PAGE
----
Rare Thrush Nightingale bird sticks around in Hartlepool

Twitchers looking for the bird in the Tea Garden, Headland
Twitchers looking for the bird in the Tea Garden, Headland

A RARE bird attracted twitchers to Hartlepool for a second day.

The Thrush Nightingale decided to spend another day on The Headland in Hartlepool and was once again watched by bird lovers from around the region, hopping around in bushes opposite The Borough Hall.

A throng of around 20 bird-watchers, armed with binoculars, telescopes and cameras could be seen standing in a line each trying to get a glimpse of our foreign visitor.

The little brown-coloured tweeter, which is about the size of a robin, is thought to be the first of the species to visit the region for 16 years.

Bird expert Liz Morgan from RSPB Saltholme said the Thrush Nightingale spends our winters in Africa and then migrates to breed in North-East Europe, in countries like Norway, Sweden, Russia and the top of Asia.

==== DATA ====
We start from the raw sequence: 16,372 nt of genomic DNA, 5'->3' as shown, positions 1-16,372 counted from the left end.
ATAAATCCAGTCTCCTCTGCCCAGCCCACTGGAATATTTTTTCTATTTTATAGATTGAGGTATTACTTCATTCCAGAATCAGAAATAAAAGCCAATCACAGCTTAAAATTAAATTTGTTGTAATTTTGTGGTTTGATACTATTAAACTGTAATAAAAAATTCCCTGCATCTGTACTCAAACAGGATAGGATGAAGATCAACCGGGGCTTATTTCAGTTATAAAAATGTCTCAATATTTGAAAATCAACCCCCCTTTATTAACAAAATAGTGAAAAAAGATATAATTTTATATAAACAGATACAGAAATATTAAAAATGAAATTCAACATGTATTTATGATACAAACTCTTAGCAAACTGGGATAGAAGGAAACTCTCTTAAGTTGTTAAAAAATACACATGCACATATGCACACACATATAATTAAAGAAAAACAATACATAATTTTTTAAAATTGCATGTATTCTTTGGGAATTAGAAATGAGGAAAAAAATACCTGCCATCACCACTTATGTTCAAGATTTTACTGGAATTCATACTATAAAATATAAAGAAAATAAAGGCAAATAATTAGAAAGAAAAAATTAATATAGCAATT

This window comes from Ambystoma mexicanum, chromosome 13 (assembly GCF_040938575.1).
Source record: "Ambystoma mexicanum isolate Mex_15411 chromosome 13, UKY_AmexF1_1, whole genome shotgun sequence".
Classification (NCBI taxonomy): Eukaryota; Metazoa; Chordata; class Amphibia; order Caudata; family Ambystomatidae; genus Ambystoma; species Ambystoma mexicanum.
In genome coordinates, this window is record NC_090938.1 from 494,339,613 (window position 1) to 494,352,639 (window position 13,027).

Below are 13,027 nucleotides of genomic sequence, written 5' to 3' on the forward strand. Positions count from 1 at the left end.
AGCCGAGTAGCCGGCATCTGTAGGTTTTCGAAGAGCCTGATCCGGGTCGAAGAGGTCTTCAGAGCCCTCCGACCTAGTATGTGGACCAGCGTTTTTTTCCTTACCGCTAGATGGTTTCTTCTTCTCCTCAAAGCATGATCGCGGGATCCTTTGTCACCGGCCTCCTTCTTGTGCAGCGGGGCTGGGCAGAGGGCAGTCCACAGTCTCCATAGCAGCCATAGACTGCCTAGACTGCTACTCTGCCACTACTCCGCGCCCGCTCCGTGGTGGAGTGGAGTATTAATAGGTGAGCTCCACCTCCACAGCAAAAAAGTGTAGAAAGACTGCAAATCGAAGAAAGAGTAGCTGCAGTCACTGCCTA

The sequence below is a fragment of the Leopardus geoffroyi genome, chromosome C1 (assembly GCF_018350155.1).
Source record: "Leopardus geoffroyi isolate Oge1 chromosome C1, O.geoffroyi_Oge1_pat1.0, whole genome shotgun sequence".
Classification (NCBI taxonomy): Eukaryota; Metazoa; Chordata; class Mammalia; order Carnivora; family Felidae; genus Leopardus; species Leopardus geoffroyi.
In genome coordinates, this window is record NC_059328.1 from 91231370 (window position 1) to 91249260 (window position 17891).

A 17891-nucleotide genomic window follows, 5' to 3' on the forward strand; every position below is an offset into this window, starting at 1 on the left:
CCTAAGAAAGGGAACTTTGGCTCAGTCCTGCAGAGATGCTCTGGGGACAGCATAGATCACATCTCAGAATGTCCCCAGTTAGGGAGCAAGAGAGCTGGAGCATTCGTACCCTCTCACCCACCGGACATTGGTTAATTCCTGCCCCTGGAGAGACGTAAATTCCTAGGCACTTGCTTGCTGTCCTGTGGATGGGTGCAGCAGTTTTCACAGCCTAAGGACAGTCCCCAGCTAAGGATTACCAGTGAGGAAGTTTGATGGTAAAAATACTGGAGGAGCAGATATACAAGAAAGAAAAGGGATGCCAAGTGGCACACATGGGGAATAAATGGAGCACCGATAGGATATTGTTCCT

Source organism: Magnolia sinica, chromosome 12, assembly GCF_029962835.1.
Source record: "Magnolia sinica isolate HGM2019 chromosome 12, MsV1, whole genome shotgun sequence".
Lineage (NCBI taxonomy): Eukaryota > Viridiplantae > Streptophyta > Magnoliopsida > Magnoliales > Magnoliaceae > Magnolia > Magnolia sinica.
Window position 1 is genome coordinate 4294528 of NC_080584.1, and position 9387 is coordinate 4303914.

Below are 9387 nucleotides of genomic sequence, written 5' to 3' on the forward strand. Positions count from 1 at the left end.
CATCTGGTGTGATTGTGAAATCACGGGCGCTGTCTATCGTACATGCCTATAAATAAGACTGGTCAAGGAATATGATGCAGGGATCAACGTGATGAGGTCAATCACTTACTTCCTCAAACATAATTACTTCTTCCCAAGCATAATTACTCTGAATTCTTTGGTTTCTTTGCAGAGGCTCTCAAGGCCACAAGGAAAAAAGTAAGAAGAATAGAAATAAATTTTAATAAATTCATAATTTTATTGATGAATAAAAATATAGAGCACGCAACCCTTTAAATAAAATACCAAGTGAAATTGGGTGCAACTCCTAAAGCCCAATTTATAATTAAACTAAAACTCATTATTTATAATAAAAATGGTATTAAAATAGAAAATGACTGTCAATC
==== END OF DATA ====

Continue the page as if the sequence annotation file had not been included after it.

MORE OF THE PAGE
She believes the bird has ended up in Hartlepool due to it being blown off course, as it would not ordinarily choose to come here.

She said: “This is a very rare breed and the UK may only see about three turning up each year, in a good year.

“The last time a Thrush Nightingale was spotted in Cleveland was in 1997 so it’s big news among bird-watchers and they’ve all been heading down to the Headland to catch a glimpse.”

“We see so few of them in this country that the bird-watchers are all delighted.”